For the purposes of the experimental tests to be described, the water was omitted from the formula. The inventor does not state whether acid sodium phosphate or disodium phosphate should be used. Since the resultant mixture is alkaline in reaction, acid sodium phosphate would be converted to disodium phosphate. The use of acidsodium phosphate would put more phosphate into the mixture and in the belief that the inventor would have no objection to using the maximum amount of the bone building phosphate for rubbing on the gums, the acid salt was used. It will be seen that the foregoing formula contains about 0.8 per cent sodium fluoride before water is added to form a paste. The proposal to apply such a concentration of sodium fluoride to the mouth one or more times daily is not to be considered lightly, in view of the known toxic actions of fluorine. Hence, this investigation of the possibility of chronic fluorine poisoning was undertaken. That fluorine can cause chronic poisoning has been amply demonstrated [1]. One part of fluorine in 1,000,000 parts of water has been shown to be sufficient to cause mottling of the teeth in children. Fourteen parts of fluorine in 1,000,000 parts of food has been shown [2] to produce bleaching of rat incisors. The possibility of deleterious effects from fluorine in the above-mentioned tooth paste formula was tested by feeding female albino rats well-balanced diets to which definite concentrations of the tooth powder were added. The growth curves of the rats were determined and compared with the growth curve of normal female albino rats.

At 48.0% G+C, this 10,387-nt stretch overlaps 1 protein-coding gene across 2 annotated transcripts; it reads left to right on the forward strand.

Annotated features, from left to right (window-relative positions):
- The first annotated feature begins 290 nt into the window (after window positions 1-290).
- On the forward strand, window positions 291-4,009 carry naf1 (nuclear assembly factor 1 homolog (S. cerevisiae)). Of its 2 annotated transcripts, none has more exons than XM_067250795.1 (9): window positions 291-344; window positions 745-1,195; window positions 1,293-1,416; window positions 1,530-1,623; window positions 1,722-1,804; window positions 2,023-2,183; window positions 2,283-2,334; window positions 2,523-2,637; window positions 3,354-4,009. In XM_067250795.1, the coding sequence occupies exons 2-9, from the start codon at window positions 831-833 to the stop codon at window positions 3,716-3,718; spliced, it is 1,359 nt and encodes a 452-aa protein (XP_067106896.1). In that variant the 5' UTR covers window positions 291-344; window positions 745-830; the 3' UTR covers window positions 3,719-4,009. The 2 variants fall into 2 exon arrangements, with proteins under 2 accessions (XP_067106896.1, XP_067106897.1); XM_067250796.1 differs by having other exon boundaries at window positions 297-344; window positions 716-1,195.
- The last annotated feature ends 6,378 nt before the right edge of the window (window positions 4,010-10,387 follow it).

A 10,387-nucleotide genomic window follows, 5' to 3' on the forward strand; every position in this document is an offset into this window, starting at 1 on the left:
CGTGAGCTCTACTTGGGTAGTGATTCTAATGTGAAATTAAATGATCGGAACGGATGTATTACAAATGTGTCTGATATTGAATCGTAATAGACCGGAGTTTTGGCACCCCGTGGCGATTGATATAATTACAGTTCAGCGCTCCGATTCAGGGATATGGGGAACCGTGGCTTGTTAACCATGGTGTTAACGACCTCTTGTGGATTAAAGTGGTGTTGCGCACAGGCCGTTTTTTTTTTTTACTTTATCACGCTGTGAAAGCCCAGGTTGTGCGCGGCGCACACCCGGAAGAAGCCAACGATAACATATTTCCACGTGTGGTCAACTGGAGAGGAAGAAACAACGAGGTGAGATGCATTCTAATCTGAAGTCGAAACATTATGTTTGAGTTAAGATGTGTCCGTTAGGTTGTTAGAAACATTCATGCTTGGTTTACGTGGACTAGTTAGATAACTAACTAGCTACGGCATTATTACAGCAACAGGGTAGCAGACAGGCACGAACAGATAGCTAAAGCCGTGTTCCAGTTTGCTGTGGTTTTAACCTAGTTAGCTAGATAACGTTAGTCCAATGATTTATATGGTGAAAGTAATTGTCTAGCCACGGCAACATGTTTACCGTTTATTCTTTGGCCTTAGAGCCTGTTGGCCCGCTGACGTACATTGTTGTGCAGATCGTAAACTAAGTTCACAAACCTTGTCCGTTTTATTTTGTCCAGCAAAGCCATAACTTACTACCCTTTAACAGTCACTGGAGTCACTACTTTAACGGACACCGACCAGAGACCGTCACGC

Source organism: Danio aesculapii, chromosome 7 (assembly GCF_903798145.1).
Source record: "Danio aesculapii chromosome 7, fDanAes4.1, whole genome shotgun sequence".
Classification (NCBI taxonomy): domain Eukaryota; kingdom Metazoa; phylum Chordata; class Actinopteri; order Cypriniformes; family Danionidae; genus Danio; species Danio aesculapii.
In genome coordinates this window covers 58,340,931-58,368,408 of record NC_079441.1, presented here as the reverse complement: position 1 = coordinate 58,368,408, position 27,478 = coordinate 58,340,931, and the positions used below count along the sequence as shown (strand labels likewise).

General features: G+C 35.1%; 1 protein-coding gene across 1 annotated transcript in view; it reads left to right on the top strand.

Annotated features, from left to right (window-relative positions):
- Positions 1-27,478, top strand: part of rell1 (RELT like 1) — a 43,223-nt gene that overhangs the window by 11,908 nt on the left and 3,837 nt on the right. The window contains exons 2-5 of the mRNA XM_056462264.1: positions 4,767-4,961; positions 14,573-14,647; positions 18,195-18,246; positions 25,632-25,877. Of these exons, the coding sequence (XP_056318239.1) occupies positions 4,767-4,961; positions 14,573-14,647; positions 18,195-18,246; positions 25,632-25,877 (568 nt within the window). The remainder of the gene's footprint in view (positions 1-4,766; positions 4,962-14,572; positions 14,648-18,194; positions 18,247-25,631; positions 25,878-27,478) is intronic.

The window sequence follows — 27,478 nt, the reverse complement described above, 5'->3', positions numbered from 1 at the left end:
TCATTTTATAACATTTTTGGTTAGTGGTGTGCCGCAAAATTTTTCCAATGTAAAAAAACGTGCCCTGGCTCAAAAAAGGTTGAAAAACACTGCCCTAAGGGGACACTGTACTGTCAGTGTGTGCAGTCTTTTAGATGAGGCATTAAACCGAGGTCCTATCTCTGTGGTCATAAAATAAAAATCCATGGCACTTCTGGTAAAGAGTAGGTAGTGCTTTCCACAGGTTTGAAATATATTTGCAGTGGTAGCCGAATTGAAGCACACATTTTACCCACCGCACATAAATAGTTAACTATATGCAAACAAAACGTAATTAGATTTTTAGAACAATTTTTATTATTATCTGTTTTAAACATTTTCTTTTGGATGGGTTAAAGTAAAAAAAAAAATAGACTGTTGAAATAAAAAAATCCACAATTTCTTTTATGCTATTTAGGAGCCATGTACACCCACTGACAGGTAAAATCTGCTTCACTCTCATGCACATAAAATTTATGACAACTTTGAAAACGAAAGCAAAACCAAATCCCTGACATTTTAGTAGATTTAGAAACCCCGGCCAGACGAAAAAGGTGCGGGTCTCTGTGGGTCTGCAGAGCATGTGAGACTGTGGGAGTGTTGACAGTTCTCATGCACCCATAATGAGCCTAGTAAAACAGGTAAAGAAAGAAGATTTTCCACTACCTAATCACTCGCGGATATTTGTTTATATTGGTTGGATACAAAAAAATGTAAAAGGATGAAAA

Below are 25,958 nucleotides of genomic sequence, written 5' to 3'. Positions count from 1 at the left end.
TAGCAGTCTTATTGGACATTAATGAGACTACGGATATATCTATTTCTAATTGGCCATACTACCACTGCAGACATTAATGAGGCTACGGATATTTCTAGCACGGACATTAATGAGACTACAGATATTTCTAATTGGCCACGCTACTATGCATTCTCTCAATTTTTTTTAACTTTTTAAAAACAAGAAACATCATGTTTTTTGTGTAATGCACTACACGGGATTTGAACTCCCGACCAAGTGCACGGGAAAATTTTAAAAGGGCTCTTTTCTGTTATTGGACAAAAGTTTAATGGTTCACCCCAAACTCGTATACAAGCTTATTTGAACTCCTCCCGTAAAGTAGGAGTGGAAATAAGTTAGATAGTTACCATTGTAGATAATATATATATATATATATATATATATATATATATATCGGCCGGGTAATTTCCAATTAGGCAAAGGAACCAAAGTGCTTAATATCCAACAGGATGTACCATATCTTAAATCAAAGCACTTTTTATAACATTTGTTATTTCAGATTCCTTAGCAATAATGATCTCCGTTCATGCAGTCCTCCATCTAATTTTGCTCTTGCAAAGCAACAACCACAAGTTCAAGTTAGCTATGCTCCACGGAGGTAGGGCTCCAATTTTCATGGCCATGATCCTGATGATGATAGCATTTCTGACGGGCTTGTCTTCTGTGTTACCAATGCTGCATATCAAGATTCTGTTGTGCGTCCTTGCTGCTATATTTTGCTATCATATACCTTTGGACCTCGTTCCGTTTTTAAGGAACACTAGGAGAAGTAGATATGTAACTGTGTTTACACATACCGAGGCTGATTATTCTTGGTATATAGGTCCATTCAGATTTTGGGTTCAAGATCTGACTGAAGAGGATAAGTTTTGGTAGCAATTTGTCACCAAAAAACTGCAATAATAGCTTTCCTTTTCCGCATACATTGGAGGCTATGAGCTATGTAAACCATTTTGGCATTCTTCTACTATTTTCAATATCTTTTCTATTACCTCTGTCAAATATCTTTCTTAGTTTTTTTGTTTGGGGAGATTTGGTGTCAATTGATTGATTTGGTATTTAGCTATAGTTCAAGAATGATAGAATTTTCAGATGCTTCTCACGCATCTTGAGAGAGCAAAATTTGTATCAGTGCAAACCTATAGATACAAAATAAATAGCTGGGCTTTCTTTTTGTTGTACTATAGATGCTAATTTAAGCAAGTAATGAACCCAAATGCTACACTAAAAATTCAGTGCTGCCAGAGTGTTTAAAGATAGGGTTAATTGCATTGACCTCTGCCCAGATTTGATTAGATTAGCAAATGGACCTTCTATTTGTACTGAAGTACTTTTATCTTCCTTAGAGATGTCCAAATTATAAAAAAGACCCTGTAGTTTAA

At the same time, bleaching of the incisor teeth was watched for, since this effect is a delicate criterion of fluorine toxicity. Details of the experiments on the lower dosage levels will not be discussed, since the results were surprisingly negative. Only the two highest dosage levels need be considered. RESULTS Starting with a weight of approximately 50 gm., control female rats gained about 100 gm. during the first two months, about 20 gm. in the second two-month period and about 10 gm. in the third two-month period. Female rats on the same diet, to which tooth powder had been added, so that 96 parts of fluorine per million parts of food were present, grew at a somewhat slower rate. The effect on growth was too small to be significant. Pregnancies took place; whereas, addition of the same concentration of sodium fluoride to the diet in the absence of the other ingredients permitted very few, if any, pregnancies. Evidently, the fluorine of the tooth powder was not absorbed. Fourteen parts of fluorine per million parts of food will cause bleaching of the incisor teeth in young growing rats, but 96 parts of fluorine, as an ingredient in the above-mentioned tooth powder, failed to show bleaching during two months of feeding. Double the dose, or 192 parts of